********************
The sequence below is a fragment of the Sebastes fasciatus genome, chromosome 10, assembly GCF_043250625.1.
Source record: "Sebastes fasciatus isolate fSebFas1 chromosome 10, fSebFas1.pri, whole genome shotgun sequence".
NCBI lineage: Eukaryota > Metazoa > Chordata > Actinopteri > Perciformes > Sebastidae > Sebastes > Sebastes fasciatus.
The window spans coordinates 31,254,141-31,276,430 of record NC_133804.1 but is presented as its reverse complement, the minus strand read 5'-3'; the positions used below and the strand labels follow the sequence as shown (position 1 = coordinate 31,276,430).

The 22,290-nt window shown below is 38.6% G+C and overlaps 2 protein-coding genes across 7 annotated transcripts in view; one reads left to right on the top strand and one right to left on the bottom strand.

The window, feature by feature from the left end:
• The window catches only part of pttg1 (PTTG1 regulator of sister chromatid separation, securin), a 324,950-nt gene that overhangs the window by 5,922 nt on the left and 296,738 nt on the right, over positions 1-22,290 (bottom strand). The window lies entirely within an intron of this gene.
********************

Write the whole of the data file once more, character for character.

The sequence below is a fragment of the Sebastes fasciatus genome, chromosome 10, assembly GCF_043250625.1.
Source record: "Sebastes fasciatus isolate fSebFas1 chromosome 10, fSebFas1.pri, whole genome shotgun sequence".
NCBI lineage: Eukaryota > Metazoa > Chordata > Actinopteri > Perciformes > Sebastidae > Sebastes > Sebastes fasciatus.
The window spans coordinates 31,254,141-31,276,430 of record NC_133804.1 but is presented as its reverse complement, the minus strand read 5'-3'; the positions used below and the strand labels follow the sequence as shown (position 1 = coordinate 31,276,430).

The 22,290-nt window shown below is 38.6% G+C and overlaps 2 protein-coding genes across 7 annotated transcripts in view; one reads left to right on the top strand and one right to left on the bottom strand.

The window, feature by feature from the left end:
• The window catches only part of pttg1 (PTTG1 regulator of sister chromatid separation, securin), a 324,950-nt gene that overhangs the window by 5,922 nt on the left and 296,738 nt on the right, over positions 1-22,290 (bottom strand). The window lies entirely within an intron of this gene.